   A hose cart is a handcart or flat cart modified to carry hose and other equipment around.

   Appliances allow firefighters to connect various hoses and nozzles.

   Double female and double male couplings allow for two couplings with the same type of
    threads to be connected.

   A double male coupling is also used to connect the two female thread couplings when doing
    a split lay.

   An increaser connects a smaller hose to a larger one.

   A reducer connects a larger hose to a smaller one.

   An adapter is a device that connects two different types of hose threads, allowing connection
    between two different sizes.

   Gate valves have an inlet and outlet of the same size with a gate to control water flow.

   An intake relief valve is used on large-diameter hose at the receiving engine.

   Intake relief valves can work as an overpressurization relief valve, a gate valve, and an air
    bleed-off.

   A wye is a device that divides one hoseline into two or more.

   A water thief is a variation of the wye valve, which has one inlet and one outlet of the same
    size plus two smaller outlets, each with gate valves.
   A portable hydrant or manifold allows multiple hoselines to be utilized with or without a
    pumper being directly at the fire location.

   A siamese is a type of valve used to connect two or more hoselines into one line.

   Siamese valves have either clapper valves or gate valves.

   A hydrant valve or switch valve allows an engine to connect and charge its supply line while
    still allowing an additional engine to connect to the same hydrant.

   A strainer is placed over the end of a suction hose to prevent debris from being sucked into
    the pump.

   Distributor pipe or extension pipe allows a nozzle or other devices to be directed into holes
    when access by personnel is not possible.

   A hose cap is used at the end of a hoseline or appliance to prevent water flow.

COUPLING AND UNCOUPLING HOSE
Firefighter's Handbook, pages 214-216
Time: 15 minutes

Key Points
   Connection hose couplings can be accomplished through several ways.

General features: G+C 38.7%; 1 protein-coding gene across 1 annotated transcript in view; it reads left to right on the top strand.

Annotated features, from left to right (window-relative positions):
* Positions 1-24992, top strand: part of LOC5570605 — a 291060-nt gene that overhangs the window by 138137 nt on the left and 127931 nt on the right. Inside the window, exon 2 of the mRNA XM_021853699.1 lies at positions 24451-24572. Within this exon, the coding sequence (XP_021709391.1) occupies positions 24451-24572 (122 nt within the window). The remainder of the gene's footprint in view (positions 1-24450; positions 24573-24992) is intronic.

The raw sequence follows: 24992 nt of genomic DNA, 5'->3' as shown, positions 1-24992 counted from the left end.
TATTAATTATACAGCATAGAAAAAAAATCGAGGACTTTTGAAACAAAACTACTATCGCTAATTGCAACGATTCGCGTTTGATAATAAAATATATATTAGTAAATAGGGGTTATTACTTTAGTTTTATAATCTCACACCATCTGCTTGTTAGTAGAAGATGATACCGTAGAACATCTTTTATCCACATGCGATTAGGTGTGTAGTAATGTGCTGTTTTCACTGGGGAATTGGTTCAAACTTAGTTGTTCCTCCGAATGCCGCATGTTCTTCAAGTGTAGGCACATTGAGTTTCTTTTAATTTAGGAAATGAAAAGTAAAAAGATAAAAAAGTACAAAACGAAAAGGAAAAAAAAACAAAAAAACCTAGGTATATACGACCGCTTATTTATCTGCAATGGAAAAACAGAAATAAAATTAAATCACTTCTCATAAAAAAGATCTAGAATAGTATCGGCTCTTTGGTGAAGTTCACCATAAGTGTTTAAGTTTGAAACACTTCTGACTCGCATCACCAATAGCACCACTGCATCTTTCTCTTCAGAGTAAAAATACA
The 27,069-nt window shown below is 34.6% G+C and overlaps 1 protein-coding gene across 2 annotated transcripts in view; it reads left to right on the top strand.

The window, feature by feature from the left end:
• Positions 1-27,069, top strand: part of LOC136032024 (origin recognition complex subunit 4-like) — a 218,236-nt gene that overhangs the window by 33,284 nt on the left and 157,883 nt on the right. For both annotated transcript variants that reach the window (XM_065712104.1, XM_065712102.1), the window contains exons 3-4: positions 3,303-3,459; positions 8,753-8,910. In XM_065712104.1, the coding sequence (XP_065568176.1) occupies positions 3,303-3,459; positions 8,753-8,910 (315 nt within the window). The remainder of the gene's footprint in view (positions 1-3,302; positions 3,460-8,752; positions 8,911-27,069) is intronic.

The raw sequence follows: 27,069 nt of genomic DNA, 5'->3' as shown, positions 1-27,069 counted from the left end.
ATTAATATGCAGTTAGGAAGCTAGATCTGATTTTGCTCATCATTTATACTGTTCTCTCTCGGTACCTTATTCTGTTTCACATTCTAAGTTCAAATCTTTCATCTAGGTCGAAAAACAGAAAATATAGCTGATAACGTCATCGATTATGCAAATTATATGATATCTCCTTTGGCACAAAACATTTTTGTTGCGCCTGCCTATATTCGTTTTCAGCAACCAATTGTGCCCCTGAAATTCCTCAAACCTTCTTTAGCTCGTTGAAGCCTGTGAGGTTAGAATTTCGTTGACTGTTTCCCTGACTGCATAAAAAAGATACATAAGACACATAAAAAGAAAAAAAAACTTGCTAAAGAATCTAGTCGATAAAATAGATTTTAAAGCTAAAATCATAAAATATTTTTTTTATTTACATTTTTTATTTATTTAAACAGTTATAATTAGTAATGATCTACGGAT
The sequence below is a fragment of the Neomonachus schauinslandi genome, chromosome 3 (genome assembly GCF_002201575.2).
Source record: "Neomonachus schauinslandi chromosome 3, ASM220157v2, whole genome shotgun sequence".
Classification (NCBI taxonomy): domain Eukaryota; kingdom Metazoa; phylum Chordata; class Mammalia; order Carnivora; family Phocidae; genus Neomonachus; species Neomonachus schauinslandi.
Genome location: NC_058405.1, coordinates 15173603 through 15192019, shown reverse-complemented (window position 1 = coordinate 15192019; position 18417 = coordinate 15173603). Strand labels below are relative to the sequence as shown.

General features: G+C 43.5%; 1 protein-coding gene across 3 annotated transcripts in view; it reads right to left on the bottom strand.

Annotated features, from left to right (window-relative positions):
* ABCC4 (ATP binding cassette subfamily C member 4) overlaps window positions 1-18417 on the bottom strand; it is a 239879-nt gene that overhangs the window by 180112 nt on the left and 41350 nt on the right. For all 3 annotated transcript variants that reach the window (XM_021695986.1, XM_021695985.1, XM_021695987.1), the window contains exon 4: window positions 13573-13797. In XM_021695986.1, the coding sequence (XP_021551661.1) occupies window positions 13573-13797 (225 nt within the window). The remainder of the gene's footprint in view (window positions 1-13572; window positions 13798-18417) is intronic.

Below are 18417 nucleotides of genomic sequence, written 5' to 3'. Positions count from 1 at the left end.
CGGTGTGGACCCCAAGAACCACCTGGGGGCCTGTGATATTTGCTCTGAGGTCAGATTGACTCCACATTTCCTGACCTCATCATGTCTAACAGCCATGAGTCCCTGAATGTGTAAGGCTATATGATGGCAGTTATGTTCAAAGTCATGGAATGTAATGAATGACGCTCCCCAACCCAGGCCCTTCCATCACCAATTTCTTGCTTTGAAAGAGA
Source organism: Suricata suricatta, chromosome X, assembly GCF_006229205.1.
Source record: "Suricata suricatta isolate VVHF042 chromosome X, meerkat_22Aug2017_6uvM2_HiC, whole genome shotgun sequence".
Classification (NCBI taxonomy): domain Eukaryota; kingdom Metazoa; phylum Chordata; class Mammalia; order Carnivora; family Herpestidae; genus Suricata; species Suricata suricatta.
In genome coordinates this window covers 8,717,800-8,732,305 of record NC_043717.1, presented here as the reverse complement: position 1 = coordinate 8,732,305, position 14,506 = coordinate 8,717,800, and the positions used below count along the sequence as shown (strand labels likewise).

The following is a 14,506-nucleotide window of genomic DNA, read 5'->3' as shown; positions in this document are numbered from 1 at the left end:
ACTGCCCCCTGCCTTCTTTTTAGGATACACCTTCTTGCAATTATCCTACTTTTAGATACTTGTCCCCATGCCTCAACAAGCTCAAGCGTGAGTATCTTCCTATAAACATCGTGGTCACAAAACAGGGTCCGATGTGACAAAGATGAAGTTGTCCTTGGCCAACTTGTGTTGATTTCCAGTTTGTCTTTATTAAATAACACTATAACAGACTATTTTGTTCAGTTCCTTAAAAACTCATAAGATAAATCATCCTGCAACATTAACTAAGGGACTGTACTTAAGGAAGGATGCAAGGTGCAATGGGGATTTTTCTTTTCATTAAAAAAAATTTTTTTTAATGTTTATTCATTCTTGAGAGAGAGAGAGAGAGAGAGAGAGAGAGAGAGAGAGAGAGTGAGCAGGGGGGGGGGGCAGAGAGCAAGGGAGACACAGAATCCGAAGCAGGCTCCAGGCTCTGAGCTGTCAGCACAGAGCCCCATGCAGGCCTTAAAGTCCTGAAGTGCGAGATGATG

   The first coupling technique is a foot-tilt method for one person.

   Another one-person method is the over-the-hip method.

   In the two-person method, the two firefighters face each other with each holding a coupling.

   The couplings are aligned and the person with the female end tightens the swivel.

   Uncoupling hose is done in the opposite manner in which it was connected.

   The first recommendation is to get a pair of spanner wrenches.

   The one-person uncoupling method is the knee-press method.

   The two-person method is called the stiff-arm method.
HOSE ROLLS
Firefighter's Handbook, pages 216-219
Time: 15 minutes

Key Points
   Hose is rolled either to store it or to have it ready for use with hoselines or appliances.

Straight Storage
   The straight or storage hose roll is the easiest to work with.

   Beginning with the male end, to protect the threads, the hose is rolled straight to the opposite
    end.

Single Donut
   The single-donut hose roll is used when access to either or both couplings may be needed.

   There are two ways to perform the single-donut roll.

Twin or Double Donut
   The twin or double donut roll is used for special applications and works best with 11_2- to 2-
    inch hose.

Instructor's note: You may wish to spend more time on the hose rolls most commonly used in
your jurisdictions.

HOSE CARRIES
Firefighter's Handbook, pages 220-222
Time: 20 minutes

Key Points
   The drain and carry method is used to combine the two steps of draining and carrying a
    section of hose into one operation.

   The firefighter starts at one end of the hose and with the coupling held waist high feeds the
    hose over the shoulder and back down to the waist.

   A fold is created and the hose is laid on itself back to the front as the firefighter continues to
    walk forward, folding and refolding the hose at the waist until finished.

   In the shoulder loop carry, the firefighter places the nozzle or end of hose over the shoulder
    resting against the back.
   The firefighter walks forward about 3 feet, picks up the hose, and forms a bight to bring the
    hose up and over the shoulder, creating a loop.

   The simple hose drag technique can move one or two hoselines.

   The firefighter puts a section of hose over a shoulder with the coupling in front at waist
    height.

   The firefighter then walks away, dragging the line behind.

HOSE LOADS
Firefighter's Handbook, pages 222-236
Time: 30 minutes

Key Points
   Apparatus hose loads are designed so that the engine can carry out any of the required fire
    attack or water supply tasks.

   A well-trained engine crew should be able to perform any of these required tasks quickly and
    efficiently.

   Hose loads should consider the need to have the right hose coupling or adapter at the end that
    will be used furthest from the engine.

   A dutchman is a short fold of hose or a reverse fold that is used when loading hose and a
    coupling.

   Accordion hose loads can be used for preconnected made-up hoselines or for providing
    additional supply lines.

   The accordion load is ideal for making up shoulder loads.

   The flat load is used for supply lines and some attack lines.

   A flat load involves laying the hose flat by starting at either end of the hose, depending on
    use.

   Making a shoulder load from a flat load is slightly more difficult than the accordion load
    because the accordion load must be created.

   The horseshoe load also has several applications.

   Making a shoulder load from the horseshoe bed is somewhat similar to the accordion load.

   Finish loads are preconnected loads that can utilize any of the three loads.